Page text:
Sunak’s reshuffle was long overdue – and the prime minister’s even more so

Since the time of Harold Macmillan (if not earlier), the reshuffle has been the accepted method by which prime ministers keep hacks excited and MPs loyal. Speculation about who is up or down fills column inches and starts backbench gossip. The obligatory shot of ministers being processed in Downing Street is one of the constants of our political life.

So why Rishi Sunak’s unrelenting approach yesterday is surprising. The TV gauntlet introducing the new cabinet ministers via e-mail at 11 AM completely negated the occasion for the drama. The prime minister compounded the sin by establishing new departments – for energy security and net zero, business and commerce, and culture, media and sport – while receiving wisdom suggested his days were over. Row comments about deckchairs and the Titanic.

All this is rather unfair. The Annoying reaction Sunak’s low-key reshuffle in the political entertainment industry shows many are still unaccustomed to a prime minister more interested in quietly delivering than feeding SW1 soap operas. Yesterday’s reshuffle was a clear attempt to focus Whitehall on its priorities. The question is whether it should have been done at all, but whether it was enough.

Those suggesting that Sunak is wasting time can point to an analysis by the Institute for Government. They suggested merging the two departments or setting up a new one would cost around £15 million, with productivity falling by around a fifth for a year. If Sunk wants to spend the next year based on his five priorities, surely this is an unwelcome distraction?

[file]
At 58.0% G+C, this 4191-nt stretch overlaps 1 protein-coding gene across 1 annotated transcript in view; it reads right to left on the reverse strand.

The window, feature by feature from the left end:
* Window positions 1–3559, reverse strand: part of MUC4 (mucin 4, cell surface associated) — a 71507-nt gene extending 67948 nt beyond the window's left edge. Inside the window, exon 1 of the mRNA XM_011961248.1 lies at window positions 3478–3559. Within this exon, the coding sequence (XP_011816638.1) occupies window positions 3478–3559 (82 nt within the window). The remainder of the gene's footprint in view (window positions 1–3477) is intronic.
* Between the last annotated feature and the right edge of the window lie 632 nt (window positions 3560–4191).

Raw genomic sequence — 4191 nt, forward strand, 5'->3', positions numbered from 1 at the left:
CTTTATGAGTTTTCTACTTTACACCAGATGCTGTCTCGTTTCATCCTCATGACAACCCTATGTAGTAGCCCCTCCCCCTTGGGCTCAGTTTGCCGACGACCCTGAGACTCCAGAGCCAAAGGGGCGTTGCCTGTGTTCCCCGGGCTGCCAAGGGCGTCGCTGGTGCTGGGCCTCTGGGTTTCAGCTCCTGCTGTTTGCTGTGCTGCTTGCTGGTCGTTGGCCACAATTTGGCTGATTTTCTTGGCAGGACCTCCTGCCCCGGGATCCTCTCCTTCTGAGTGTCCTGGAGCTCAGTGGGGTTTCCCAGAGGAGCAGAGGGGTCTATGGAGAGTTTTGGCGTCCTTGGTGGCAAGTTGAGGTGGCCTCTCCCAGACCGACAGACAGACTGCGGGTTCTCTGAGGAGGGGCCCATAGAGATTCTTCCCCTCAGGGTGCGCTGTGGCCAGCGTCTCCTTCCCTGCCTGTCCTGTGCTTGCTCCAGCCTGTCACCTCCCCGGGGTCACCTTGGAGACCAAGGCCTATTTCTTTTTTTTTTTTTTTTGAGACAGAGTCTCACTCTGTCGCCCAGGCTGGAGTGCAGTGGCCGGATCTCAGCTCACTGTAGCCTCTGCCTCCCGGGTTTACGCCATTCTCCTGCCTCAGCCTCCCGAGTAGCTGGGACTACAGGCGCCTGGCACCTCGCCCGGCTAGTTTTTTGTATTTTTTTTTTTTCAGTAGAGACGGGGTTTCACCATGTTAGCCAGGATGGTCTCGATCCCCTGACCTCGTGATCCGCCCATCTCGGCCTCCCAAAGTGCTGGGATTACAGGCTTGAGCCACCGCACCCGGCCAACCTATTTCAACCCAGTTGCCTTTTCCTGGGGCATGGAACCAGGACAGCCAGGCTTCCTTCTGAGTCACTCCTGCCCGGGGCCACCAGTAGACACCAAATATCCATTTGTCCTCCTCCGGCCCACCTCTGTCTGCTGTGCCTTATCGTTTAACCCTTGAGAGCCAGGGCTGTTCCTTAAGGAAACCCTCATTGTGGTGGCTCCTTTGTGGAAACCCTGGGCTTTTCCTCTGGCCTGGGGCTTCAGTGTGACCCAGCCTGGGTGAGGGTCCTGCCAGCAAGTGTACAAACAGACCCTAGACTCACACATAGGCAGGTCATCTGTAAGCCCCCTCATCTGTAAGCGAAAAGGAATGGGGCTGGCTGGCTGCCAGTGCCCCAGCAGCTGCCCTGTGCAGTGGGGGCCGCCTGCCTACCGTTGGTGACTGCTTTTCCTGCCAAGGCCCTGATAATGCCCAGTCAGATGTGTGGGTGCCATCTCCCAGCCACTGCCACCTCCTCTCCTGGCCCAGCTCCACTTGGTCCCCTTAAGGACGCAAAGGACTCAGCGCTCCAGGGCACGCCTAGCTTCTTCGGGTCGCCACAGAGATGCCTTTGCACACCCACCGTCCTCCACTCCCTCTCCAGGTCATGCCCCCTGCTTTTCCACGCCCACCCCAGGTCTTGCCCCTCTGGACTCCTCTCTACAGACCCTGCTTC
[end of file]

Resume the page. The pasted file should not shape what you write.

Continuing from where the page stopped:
The Prime Minister’s response, I would imagine, is that these changes are long overdue. Edward Heath first established the Department of Energy in January 1974, in late 1973 as a result of the Arab-Israeli war. Shapps already spends 90 percent of his time on energy as business secretary.

Sunak expressed his desire to create a division for fuel supply in the summer. Weaning yourself off foreign fossil fuels and increasing domestic energy production is a priority, whether you’re a net zero zealot or not (don’t worry bros – it’s dead as the dodo). Sunak is right to give the minister the focus he wants.

Similarly, the Department of International Trade was a ministry that began to increase its usefulness. It was created by Theresa May partly to buy off Liam Fox and partly to create the infrastructure needed to sign a trade deal after 45-odd years on the back of Common External Tariffs. Boris Johnson retained it for that reason, but also gave Liz Truss the job of keeping him out of the country – a role that later moved to the Foreign Office.

Brexit is now done. We have also signed trade agreements with Australia and New Zealand; An agreement with India, and membership of the Comprehensive and Progressive Agreement for Trans-Pacific Partnership are on the way. Most modern trade agreements require highly technical and specific negotiations on domestic controls, noted former Trus adviser Ben Ramanauskas.

Merging trade with business makes sense, especially when it comes to the inevitable turf wars with the Home Office, DEFRA and the Treasury as it gives the department greater balance. Likewise, stripping culture, media and sport of digital elements relegates the ministry to the ‘Department of Fun’ adopted by John Major. This allowed Sunak to create a ministry focused on science and innovation, two things he has long maintained would do more to increase our long-term growth rate than cutting taxes.

Sunak’s choices are therefore highly plausible – raising the question of why he didn’t go further. Our deputy editor has long argued for breaking up a Home Office that grapples with security, policing and managing immigration. Stan Westlake and Dominic Cummings – boo, hiss – are two who have suggested that Sunak should do what Tony Blair never did and cut the Treasury’s Gordian knot.

But he can only spin so many plates. To meet the presidents, transfer the backlog, and half the series island of love To catch up, there comes a point where Whitehall desk-suffling becomes all-consuming, rather than a difficult but necessary choice in the interests of delivery.